Now, let’s take a moment to just focus on what’s happening physically. The normal follow up with the OB doctor occurs around 6 weeks postpartum. Mama will be checked, either vaginally or at the location of her C-section incision, consulted about postpartum depression and asked how breastfeeding is going (if that is indeed part of her postpartum plan). If all seems well, the doctor usually gives the green light to resume all normal activities, including exercise and sex, somewhere around 6 – 8 weeks. However, what most doctors do not include in that visit is an assessment of the woman’s rectus abdominis for something called Diastasis Recti. Diastasis Recti is a very common condition caused by the stretching of the rectus abdominis muscle by the growing uterus. The result is a literal separation of the left and right halves of the muscle. This is a common occurrence for women during pregnancy and doesn’t matter whether they have had a C-section or vaginal delivery. The separation can be significant or slight — sometimes so slight a woman may not even know she has been affected.

Diastasis can contribute to low back pain, pelvic floor instability (including incontinence) and digestive concerns. Often times it will heal on its own, however in cases when the wrong kind exercise and activities are introduced too early in the healing process, it can actually become worse. In fact, it usually isn’t until months later when the postpartum woman is complaining about ‘the bulge in her belly’ even though she has been working out religiously.  Her problem lies in the type of exercise she has been engaging in.

You may recognize this scenario: Mama is soooooo very ready to start exercising again and get her pre-baby body back. She decides to engage in lots of belly crunches and/or baby bootcamp type activities thinking she is doing her body good. However, unfortunately, if Mama has diastasis recti there is a good chance she may be making things worse. So, what’s a Mama to do? First, although there are ways to do a self-check of the condition, I recommend getting checked for diastasis by someone who is trained to test for it. It’s an easy, non-invasive test. Knowledge is power so once you know for sure this is happening in your body, you are poised to make educated decisions and prepare a game plan for the postpartum recovery process. Secondly, find instructors well trained in Pilates or yoga therapeutics who can safely lead you through exercises that help to strengthen and balance the body. Finally, because our bodies want to live in a state of homeostasis (i.e. balance), we must be patient and trust that our bodies will restore the integrity of our abdominal muscles.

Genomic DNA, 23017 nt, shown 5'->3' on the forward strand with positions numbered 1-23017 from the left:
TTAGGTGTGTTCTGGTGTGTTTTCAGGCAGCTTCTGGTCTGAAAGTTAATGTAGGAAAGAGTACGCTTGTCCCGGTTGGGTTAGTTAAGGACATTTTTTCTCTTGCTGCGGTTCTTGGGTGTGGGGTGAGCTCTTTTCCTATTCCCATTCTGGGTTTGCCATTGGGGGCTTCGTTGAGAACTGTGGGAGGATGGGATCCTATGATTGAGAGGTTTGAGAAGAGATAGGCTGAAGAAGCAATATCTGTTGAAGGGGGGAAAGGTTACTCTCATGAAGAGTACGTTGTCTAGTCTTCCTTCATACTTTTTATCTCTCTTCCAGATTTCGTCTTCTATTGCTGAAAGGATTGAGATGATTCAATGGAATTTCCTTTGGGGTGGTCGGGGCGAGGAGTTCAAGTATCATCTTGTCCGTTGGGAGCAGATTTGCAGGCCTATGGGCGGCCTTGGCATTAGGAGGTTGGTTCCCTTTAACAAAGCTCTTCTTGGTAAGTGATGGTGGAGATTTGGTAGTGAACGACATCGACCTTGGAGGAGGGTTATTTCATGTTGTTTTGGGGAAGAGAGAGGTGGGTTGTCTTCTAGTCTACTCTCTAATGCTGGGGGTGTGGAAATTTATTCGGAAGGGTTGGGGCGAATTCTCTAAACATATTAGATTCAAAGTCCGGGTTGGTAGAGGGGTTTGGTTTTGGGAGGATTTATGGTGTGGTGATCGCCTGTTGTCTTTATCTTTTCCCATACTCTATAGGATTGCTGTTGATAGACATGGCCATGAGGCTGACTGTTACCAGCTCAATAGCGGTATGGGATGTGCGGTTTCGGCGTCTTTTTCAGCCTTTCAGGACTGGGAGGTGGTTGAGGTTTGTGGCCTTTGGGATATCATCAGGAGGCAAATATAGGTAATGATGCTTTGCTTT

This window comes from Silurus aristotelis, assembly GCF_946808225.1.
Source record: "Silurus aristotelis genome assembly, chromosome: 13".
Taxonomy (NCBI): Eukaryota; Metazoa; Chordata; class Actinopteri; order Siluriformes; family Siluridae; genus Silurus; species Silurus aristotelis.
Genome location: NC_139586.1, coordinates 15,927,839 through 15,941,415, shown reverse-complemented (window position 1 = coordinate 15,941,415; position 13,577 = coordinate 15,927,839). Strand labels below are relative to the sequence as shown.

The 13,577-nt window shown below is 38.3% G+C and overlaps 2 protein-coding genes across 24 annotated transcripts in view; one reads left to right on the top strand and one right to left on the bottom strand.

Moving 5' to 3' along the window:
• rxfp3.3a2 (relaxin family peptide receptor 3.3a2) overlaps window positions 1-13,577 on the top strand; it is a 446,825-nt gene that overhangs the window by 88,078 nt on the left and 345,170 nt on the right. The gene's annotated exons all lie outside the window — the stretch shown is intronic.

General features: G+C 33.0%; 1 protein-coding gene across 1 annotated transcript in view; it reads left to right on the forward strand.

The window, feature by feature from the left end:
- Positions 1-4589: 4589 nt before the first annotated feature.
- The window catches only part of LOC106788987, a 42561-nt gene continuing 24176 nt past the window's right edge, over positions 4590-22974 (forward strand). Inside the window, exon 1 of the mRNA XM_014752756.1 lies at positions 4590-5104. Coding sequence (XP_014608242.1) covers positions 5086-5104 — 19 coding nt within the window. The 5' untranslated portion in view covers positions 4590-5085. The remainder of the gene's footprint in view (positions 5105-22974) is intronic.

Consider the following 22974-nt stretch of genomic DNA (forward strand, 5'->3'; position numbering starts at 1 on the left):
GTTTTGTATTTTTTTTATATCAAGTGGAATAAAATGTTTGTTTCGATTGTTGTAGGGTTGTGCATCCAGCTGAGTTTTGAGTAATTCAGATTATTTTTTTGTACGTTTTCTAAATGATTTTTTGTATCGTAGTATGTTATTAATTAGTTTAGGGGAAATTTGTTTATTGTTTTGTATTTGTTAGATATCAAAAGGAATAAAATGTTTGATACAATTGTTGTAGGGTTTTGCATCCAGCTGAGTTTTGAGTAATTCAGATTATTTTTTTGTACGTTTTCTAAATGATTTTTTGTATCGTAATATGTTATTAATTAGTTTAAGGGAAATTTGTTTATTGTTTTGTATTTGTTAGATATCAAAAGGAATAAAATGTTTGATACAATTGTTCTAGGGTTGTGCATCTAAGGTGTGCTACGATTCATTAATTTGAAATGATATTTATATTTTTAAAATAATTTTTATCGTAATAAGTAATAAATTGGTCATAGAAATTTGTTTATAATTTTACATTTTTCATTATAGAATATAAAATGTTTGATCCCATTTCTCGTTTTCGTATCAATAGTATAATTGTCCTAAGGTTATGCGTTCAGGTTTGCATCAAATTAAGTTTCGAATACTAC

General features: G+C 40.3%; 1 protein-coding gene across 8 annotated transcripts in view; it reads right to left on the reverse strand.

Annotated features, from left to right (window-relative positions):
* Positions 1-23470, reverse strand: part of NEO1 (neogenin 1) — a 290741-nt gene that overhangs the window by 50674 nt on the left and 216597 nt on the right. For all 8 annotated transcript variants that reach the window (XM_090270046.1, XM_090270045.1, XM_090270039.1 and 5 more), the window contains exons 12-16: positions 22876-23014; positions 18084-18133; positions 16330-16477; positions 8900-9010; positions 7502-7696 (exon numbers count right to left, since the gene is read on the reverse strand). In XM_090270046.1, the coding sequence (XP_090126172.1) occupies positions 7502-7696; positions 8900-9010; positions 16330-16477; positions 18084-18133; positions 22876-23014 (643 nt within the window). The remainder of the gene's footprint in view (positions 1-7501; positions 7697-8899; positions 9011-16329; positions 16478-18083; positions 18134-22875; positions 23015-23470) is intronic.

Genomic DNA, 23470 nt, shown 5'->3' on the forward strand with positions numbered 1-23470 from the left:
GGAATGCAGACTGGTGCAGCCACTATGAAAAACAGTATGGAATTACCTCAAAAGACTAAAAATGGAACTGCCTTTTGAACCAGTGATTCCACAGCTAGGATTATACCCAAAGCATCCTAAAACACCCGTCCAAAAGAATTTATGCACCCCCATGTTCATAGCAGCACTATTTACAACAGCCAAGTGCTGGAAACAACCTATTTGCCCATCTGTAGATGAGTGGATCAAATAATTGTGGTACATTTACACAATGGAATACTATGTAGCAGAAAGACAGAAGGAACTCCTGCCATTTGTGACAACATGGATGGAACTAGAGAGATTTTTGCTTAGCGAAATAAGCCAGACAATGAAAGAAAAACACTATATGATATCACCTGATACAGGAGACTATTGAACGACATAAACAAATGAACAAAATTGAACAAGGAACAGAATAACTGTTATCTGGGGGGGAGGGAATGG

I have offered yoga therapy to many women postpartum and I have recently moved through my own postpartum recovery as well. I must say, I am amazed again and again at the inner intelligence of our bodies. When we set up our bodies optimally and give them the time and attention they need, they will heal. Our body may not look exactly the same as it did pre-pregnancy, but we aren’t the same! We are now “Mama.” And perhaps we can be okay — dare I say even proud — that our body bares the experience of pregnancy and childbirth upon it. Having a child forever changes our lives so couldn’t it be considered normal for our external appearance to be, if nothing else, slightly different? As we move through the throws of motherhood and begin to patiently adjust to the changes in our lives, we can offer the same kindness to the adjustments in our bodies. Invoking a feeling of physical strength and balance in our body is a beautiful goal. If along the way to that aim we happen to get our ‘pre-baby body’ back, then well, we can consider that as just an added benefit!